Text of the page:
Friday, March 14, 2014

A New Direction For Indian Higher Education And Research Institutes

Seema Singh on her blog writes about the upcoming change in leadership at the Indian Institute of Science Bangalore and suggests different avenues that could invigorate science education and research in India-

Somebody, and who better than the new director, has to take a long shot at how IISc can compete with itself — it has no competition from any other institution in the country and it can continue to do what it is doing –, contribute to the halted economic progress of the country, and break free from the culture of publishing papers to also creating products and processes that the country can use. In the past when I raised the issue of quality research resulting in products, Balaram told me I was “soft” on the industry (and hard on the academics) in not asking them to invest more in R&D. He is right to the extent that journalists cannot question industry’s poor investment in R&D, it’s their money and if they don’t see merit in R&D, their short-sightedness will come to haunt them. But institutions like IISc do research with public funds. Frankly, it’s not about value for public money, it’s about regard for public need. India needs scientists and engineers working on Indian soil to solve its problems, particularly in game-changing fields like energy, healthcare, water and so on.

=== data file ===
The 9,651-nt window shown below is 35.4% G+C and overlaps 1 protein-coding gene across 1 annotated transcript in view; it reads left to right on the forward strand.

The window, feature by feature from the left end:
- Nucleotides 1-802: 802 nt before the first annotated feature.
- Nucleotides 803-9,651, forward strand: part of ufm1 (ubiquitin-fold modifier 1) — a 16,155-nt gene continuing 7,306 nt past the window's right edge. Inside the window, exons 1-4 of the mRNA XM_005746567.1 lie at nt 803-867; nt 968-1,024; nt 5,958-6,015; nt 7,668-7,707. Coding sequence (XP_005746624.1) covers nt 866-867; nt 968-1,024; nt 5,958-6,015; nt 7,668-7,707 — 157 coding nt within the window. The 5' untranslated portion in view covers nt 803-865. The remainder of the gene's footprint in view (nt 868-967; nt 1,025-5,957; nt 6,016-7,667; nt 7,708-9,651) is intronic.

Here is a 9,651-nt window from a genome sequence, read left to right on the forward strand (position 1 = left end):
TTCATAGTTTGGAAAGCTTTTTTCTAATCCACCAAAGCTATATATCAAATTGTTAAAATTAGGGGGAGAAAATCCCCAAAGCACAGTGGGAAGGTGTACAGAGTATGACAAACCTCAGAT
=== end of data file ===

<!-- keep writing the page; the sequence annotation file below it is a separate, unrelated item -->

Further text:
IISc also has to figure out how to get the smartest people into science. Better still, if it rustles up resources to find a way to educate future discoverers of the country to live up to their potential, we’d all be the beneficiaries.

In the current election frenzy as we hear politicians take credit for good economic growth in the past, it’s sad to see scientists and engineers being left behind as unsung heroes. This perception has to change; IISc has to lead from the front, articulate its vision now that it also has a second 150-acre campus coming up in Chitradurga which offers it a mind-boggling opportunity to create a global institution.

And more suggestions:

1) Break free from the paper-publishing cycle
2) Big ideas, bigger risks
3) Bring engineering on par with science
4) Strike big collaborations with industry
5) Create role models
6) Do all this without losing its basic character

She tells me that she 'll make enemies writing this.. but a little plain speaking is what is needed most.

Read the rest here..

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